HomeEconomyUNCTAD: Global FDI may decline or remain flat in 2022
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June 10, 2022 11:32 am

UNCTAD: Global FDI may decline or remain flat in 2022

FDI rebounded to nearly $1.6 tn last year
FDI
FDI

According to the United Nations Conference on Trade and Development (UNCTAD)’s World Investment Report 2022, foreign direct investment (FDI) increased to about $1.6 trillion last year. However, it warns that this trajectory is unlikely to continue in 2022, given the impact of the Russo-Ukrainian war and the ongoing uncertainty in the Covid-19 situation. 

Flows of (FDI) recovered to pre-pandemic levels in 2021, hitting  $1.58 trillion – a 64 percent increase compared with 2020. But the prospects for this year are grimmer, said UNCTAD’s World Investment Report 2022. 

The report, entitled “International tax reforms and sustainable investment”, noted that to cope with an environment of uncertainty and risk aversion, developing countries must get significant help from the international community.

“The need for investment in productive capacity, in the Sustainable Development Goals (SDGs), and in climate change mitigation and adaptation is enormous. Current investment trends in these areas are not unanimously positive,” UNCTAD Secretary-General Rebeca Grynspan said.

“It is important that we act now. Even though countries face very alarming immediate problems stemming from the cost-of-living crisis, it is important we are able to invest in the long term.”

Other factors clouding the FDI horizon include renewed pandemic impacts, the likelihood of more interest rate rises in major economies, negative sentiment in financial markets, and a potential recession, the report observed. 

Three-quarters of global FDI growth was in developed economies in 2021

 

The analysis showed that the global FDI rose last year with momentum from booming merger and acquisition (M&A) activity and rapid growth in international project finance due to loose financing and major infrastructure stimulus packages.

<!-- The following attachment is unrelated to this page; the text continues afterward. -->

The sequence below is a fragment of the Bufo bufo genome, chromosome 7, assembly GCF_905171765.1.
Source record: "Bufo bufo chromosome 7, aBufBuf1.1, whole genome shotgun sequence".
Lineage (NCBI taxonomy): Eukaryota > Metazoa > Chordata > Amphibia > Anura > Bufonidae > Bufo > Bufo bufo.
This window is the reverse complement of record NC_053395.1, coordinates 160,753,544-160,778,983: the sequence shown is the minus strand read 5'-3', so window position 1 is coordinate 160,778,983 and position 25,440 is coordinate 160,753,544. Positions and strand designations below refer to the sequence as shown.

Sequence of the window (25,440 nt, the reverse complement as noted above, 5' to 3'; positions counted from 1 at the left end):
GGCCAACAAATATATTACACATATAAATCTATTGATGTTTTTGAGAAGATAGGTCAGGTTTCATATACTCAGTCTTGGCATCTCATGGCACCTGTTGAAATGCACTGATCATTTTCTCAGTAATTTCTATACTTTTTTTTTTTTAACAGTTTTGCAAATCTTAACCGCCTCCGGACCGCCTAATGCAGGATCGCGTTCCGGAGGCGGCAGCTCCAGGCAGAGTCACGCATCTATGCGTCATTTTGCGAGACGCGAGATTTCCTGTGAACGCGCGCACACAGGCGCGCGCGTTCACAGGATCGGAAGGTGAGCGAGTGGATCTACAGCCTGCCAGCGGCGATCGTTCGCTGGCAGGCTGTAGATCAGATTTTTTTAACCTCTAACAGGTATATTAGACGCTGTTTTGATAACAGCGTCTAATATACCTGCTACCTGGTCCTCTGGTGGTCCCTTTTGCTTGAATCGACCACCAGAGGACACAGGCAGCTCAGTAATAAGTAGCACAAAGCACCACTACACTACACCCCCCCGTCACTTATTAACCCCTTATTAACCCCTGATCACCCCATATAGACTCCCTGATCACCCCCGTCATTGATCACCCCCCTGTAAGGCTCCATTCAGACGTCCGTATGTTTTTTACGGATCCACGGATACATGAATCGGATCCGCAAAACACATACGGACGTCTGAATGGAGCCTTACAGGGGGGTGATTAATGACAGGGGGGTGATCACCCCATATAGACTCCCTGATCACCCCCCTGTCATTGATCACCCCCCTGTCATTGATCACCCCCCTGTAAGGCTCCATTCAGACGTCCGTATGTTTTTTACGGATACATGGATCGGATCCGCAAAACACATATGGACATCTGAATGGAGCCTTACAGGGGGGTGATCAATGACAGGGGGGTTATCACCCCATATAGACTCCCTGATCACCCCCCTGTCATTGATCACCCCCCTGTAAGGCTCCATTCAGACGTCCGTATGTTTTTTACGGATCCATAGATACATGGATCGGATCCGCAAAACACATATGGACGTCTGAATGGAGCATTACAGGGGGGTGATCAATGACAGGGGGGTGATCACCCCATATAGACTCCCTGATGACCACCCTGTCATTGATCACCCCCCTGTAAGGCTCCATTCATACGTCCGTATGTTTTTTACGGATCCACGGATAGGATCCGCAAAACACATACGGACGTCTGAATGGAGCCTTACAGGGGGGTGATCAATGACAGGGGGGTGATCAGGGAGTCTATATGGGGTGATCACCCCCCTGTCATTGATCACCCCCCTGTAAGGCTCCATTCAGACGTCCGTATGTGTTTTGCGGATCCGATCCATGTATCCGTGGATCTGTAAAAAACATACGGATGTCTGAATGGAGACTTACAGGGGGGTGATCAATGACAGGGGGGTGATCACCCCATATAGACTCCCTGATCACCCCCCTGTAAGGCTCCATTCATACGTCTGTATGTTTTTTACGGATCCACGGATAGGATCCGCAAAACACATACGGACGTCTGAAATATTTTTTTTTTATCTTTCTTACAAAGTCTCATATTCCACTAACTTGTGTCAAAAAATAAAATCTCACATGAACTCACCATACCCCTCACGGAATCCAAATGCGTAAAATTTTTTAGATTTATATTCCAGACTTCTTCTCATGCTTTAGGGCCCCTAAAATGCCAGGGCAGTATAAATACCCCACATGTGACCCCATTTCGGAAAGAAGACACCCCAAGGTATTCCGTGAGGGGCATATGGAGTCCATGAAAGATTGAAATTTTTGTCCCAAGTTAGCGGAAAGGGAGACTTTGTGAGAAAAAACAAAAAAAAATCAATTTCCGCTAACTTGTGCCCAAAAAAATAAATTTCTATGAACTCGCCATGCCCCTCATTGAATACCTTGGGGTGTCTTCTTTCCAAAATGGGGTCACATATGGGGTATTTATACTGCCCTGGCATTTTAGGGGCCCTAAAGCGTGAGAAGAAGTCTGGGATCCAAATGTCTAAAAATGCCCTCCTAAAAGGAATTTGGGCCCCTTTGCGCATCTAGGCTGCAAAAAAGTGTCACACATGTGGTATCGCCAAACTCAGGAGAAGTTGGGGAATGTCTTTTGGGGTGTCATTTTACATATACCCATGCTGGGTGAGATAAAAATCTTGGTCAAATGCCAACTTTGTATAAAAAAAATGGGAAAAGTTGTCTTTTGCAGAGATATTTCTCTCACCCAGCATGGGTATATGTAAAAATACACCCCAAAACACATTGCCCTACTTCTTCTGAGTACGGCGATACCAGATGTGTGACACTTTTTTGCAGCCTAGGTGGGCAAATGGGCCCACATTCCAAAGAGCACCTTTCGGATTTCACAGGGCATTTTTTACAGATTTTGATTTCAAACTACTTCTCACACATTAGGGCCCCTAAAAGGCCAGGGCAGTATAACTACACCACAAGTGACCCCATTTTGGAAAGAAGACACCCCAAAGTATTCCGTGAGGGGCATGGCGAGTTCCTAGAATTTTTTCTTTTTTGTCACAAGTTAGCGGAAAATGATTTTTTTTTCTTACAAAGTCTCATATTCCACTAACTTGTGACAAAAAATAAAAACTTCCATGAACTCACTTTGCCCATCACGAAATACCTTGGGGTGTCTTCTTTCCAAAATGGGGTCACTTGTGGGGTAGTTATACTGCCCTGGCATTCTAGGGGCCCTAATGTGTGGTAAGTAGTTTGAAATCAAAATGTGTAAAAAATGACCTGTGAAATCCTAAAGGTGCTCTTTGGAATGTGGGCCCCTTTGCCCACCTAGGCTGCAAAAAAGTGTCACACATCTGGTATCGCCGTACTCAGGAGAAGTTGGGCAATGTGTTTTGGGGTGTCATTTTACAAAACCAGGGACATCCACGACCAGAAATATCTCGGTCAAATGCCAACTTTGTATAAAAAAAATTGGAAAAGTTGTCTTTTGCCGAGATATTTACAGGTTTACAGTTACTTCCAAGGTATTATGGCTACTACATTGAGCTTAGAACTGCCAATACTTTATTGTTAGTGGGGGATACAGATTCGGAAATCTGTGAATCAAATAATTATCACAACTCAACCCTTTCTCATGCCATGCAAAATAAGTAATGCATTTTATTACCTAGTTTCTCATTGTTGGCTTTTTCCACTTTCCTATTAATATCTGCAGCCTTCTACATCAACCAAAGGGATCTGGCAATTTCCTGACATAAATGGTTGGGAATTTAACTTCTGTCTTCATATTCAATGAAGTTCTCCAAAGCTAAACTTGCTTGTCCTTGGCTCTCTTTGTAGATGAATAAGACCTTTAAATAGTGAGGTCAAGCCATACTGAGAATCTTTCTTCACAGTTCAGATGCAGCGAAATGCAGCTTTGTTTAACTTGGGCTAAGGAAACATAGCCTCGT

While the recovery benefited all regions, almost three-quarters of the growth was concentrated in developed economies, where FDI flows soared 134 percent.

The report further highlighted that the flows to developing economies rose 30 percent to $837 billion – the highest level ever recorded – largely due to strong growth in Asia, a partial recovery in Latin America and the Caribbean, and an upswing in Africa. The share of developing countries in global flows remained just above 50 percent.

It demonstrated that the reinvested earnings component of FDI – profits retained in foreign affiliates by multinational companies – accounted for the bulk of the global growth, reflecting the record rise in corporate profits, especially in developed economies.

The top 10 economies for FDI inflows in 2021 were the United States, China, Hong Kong (China), Singapore, Canada, Brazil, India, South Africa, Russia, and Mexico.

Global FDI prospects for 2022

 

Moreover, UNCTAD stated that the business and investment climate this year has changed dramatically as the war in Ukraine has resulted in a triple crisis of high food and fuel prices and tighter financing. Other factors clouding the FDI horizon include renewed pandemic impacts, the likelihood of more interest rate rises in major economies, negative sentiment in financial markets, and a potential recession.

In addition, the study explains that high profits and investment by multinational companies in new projects overseas were still one-fifth below pre-pandemic levels last year. For developing countries, the value of greenfield announcements stayed flat.

Signs of weakness are already emerging this year. Preliminary data for the first quarter shows greenfield project announcements down 21 percent globally, cross-border M&A activity down 13 percent, and international project finance deals down 4 percent.

Furthermore, UNCTAD foresees that the growth momentum of 2021 cannot be sustained and that global FDI flows in 2022 will likely move on a downward trajectory, at best remaining flat,” the report underlines. “However, even if flows should remain relatively stable in value terms, new project activity is likely to suffer more from investor uncertainty.